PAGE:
The Philippine Chamber of Agriculture and Food Inc. (PCAFI) is urging the Marcos Jr. administration to revise and expand the charter of the National Food Authority (NFA) and allow it to procure, manage and distribute key food items nationwide.
PCAFI President Danilo V. Fausto said one of key recommendations to Agriculture Secretary Francisco Tiu Laurel Jr. is to push for the revision of the NFA’s current charter.
Fausto said the present NFA has been reduced to a “National Rice Authority,” a consequence of the rice trade liberalization (RTL) law that liberalized and deregulated the country’s rice trade regime.
Under the RTL law, the NFA has been watered down to rice buffer stocking agency. In the course of it, the NFA has lost the mandate to even procure corn from local farmers and hold a buffer stock for such a commodity, he said.
“It should be buffer stocking all basic commodities: onion, sugar. What is important is that in times of shortage, the NFA is ready to come in,” Fausto said in a recent press briefing.
“It is the National Food Authority and not National Rice Authority.”
With PCAFI’s proposal, Fausto said the budget of the NFA should at least be doubled or expanded by five times to be able to “strategically” procure key commodities from local farmers.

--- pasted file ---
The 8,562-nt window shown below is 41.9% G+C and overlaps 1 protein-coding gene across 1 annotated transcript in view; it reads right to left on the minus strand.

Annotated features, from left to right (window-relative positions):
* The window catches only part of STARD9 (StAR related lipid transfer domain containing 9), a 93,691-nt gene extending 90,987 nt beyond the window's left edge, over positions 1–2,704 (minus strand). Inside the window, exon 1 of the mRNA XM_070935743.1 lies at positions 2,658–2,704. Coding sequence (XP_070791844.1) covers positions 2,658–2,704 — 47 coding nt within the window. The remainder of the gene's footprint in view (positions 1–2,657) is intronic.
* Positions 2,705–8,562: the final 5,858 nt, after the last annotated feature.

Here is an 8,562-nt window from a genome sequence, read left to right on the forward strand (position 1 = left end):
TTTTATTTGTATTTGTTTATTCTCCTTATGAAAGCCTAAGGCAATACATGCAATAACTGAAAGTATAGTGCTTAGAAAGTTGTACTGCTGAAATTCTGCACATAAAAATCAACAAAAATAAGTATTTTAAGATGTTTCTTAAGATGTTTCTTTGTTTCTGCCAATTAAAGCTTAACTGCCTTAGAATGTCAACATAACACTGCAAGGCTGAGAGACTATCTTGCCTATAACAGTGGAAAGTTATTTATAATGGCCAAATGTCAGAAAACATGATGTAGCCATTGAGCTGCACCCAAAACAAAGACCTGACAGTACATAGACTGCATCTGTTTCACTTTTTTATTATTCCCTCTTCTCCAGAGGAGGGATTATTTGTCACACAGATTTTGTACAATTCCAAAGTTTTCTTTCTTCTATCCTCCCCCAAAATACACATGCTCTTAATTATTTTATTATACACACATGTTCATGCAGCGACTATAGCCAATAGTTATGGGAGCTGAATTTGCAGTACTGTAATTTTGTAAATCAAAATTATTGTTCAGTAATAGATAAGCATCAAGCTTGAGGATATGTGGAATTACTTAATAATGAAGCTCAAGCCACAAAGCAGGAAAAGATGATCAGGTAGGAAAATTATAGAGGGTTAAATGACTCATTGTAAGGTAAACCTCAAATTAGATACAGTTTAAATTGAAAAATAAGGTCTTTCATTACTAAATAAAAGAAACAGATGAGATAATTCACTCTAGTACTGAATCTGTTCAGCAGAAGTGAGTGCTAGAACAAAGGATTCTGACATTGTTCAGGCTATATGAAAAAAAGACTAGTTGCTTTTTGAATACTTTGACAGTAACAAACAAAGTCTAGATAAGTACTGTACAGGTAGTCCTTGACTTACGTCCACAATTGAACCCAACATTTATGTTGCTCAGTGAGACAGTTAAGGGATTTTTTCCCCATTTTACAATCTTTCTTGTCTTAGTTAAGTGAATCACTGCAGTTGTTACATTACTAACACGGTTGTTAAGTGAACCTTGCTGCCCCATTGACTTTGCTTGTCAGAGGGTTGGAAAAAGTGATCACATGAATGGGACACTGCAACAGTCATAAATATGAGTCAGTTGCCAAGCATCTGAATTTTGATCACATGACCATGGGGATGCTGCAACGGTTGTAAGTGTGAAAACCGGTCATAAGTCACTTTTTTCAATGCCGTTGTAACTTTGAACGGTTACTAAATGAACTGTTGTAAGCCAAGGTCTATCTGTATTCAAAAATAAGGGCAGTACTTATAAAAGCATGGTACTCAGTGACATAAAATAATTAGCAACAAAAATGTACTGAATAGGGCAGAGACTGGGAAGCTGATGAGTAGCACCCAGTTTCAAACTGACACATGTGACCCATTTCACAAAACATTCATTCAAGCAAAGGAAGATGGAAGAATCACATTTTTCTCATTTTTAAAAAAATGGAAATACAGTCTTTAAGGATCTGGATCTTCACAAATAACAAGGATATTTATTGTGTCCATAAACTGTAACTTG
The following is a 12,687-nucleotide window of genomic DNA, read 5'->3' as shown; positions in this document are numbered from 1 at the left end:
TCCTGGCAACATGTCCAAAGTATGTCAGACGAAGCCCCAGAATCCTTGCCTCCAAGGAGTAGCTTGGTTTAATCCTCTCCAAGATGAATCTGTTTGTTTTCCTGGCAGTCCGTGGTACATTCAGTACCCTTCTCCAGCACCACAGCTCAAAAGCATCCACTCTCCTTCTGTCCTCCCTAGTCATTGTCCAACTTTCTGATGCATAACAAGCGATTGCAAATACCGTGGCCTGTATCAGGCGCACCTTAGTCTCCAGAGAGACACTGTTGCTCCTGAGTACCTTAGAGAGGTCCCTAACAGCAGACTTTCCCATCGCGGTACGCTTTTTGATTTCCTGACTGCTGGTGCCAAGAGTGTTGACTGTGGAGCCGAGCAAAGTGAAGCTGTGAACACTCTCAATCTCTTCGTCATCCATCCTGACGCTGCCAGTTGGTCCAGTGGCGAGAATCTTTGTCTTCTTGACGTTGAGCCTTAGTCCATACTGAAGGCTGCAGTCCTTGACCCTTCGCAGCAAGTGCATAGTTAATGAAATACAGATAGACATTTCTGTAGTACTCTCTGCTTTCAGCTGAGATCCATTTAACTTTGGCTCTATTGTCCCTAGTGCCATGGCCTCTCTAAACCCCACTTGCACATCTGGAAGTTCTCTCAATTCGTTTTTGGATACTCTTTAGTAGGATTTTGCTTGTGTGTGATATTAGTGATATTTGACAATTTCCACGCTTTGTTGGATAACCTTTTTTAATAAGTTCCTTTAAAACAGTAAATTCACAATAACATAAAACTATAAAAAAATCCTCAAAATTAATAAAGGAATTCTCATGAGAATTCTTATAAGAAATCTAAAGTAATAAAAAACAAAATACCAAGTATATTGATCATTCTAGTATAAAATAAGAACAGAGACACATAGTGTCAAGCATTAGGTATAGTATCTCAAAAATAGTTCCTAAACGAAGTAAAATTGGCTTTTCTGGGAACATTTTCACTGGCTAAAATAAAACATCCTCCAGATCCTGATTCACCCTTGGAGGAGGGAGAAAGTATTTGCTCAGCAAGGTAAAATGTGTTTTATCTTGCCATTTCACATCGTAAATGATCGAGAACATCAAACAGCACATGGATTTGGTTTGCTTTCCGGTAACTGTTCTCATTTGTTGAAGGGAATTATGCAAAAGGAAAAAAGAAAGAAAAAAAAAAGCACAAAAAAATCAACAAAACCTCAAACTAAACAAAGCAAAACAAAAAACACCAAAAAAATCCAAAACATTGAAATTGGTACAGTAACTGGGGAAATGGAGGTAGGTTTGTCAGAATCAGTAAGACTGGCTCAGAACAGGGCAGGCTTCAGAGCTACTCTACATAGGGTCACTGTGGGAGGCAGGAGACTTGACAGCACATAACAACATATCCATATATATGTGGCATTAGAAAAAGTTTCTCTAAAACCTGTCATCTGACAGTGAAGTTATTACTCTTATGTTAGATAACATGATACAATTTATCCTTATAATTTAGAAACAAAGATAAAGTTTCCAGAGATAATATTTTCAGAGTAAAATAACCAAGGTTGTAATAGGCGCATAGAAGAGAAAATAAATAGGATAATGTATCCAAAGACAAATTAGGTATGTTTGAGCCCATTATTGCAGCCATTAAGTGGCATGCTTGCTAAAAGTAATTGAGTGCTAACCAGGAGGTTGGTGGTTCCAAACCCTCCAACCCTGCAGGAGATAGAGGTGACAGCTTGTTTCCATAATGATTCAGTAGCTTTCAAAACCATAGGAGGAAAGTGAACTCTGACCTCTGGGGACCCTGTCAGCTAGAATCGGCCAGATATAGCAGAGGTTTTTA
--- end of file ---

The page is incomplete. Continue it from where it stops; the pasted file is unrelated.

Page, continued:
“Food security is national security. [The national government] continues to buy airplanes and ships; it must also buy food.”
Fausto said the power of the NFA to sell commodities in the domestic market must also be restored so it could counter unscrupulous traders who are gaming the prices. The state-run agency’s option to import commodities to beef up its buffer stock must also be reinstated, he added.
He said he recently met with Laurel Jr. to discuss the group’s proposals and recommendations for the improvements of the agriculture sector.
Last December 2022, the Marcos administration sent an official communication to the World Trade Organization indicating that it will not amend the country’s current rice trade regime, which was liberalized in 2019.
In a statement to the WTO Committee on Agriculture, the Philippines said it is “not considering” any modifications on its current rice trade regime.
“We would like to inform the Committee that the Philippines is not considering modifying its import regime on rice,” Manila said.
Image credits: www.nfa.gov.ph